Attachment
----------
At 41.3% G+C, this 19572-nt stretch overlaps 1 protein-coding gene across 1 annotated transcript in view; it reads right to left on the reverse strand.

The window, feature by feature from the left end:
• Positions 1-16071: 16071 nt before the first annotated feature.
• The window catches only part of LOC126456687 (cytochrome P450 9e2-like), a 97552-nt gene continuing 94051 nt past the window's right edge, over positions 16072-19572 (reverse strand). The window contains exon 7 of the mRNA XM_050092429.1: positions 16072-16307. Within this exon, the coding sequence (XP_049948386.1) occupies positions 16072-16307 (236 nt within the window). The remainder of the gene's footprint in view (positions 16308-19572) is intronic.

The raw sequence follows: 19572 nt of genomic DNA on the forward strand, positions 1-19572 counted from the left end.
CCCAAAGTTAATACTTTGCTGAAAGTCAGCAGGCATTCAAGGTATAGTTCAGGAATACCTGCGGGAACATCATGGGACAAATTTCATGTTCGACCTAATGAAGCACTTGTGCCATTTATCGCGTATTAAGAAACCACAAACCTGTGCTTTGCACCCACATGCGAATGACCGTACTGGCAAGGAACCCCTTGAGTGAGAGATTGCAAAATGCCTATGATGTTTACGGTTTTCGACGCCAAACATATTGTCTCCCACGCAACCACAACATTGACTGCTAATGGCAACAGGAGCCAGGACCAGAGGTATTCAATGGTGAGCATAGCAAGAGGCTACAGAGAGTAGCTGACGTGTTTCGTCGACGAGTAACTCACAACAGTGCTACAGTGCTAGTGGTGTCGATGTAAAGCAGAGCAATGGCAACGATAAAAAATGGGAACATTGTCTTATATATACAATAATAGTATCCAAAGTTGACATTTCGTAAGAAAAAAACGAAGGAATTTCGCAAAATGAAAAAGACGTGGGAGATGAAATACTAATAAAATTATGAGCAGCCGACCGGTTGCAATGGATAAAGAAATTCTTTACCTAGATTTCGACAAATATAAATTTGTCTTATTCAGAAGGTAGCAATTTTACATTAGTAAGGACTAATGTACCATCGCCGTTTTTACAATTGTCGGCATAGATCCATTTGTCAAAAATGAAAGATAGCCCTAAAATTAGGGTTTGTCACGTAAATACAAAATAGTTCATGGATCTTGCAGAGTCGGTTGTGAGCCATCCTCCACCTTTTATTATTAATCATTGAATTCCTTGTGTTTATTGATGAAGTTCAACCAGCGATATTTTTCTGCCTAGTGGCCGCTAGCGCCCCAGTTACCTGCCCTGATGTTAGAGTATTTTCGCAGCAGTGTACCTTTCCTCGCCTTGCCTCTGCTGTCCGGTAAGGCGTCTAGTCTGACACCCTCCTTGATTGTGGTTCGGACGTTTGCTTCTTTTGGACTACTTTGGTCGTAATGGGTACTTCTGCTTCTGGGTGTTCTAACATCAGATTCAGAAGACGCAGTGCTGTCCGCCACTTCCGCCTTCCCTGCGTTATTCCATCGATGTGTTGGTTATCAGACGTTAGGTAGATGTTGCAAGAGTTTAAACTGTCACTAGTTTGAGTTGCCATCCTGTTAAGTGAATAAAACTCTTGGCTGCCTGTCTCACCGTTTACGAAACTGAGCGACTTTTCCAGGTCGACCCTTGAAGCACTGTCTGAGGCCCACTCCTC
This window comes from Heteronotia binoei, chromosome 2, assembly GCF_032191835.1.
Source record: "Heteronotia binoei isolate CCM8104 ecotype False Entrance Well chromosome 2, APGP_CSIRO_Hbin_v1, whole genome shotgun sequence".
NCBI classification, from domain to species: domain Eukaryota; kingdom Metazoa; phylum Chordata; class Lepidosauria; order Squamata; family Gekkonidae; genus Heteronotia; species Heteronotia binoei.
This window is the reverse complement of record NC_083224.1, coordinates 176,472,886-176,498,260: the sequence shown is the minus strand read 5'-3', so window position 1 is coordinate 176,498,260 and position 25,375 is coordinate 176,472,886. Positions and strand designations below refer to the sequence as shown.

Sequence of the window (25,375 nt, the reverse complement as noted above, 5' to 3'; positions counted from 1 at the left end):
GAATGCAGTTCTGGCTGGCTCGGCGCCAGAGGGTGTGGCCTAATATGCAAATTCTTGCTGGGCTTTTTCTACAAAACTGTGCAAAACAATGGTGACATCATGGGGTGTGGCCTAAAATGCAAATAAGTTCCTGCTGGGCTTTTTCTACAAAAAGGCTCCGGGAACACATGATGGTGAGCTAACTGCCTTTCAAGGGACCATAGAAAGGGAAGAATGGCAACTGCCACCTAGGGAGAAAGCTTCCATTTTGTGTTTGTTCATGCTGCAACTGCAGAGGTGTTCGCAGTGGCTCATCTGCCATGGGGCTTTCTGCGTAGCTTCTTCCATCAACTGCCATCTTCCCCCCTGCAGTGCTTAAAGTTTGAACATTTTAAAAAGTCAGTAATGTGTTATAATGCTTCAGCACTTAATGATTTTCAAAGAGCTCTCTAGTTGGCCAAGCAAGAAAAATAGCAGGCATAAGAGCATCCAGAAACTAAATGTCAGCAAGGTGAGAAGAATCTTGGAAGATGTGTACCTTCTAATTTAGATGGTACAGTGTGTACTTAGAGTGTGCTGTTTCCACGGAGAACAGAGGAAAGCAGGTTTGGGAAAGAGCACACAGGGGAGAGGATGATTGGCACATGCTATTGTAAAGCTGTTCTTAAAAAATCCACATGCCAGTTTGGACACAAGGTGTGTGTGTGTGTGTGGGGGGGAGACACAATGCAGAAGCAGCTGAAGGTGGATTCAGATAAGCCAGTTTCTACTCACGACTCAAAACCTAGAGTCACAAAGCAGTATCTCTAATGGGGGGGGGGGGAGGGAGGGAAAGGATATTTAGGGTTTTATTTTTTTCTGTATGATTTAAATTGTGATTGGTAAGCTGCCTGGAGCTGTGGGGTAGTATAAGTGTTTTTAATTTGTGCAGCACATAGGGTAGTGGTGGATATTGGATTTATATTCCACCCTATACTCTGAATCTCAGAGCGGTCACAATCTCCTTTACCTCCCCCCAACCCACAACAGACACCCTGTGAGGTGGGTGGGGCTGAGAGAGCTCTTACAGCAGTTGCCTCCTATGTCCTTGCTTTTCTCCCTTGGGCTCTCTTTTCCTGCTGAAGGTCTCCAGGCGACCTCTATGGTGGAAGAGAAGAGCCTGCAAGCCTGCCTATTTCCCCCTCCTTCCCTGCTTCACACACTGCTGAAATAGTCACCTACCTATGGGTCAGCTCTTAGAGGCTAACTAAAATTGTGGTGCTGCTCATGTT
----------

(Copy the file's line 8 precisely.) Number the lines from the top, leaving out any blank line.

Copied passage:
Source record: "Heteronotia binoei isolate CCM8104 ecotype False Entrance Well chromosome 2, APGP_CSIRO_Hbin_v1, whole genome shotgun sequence".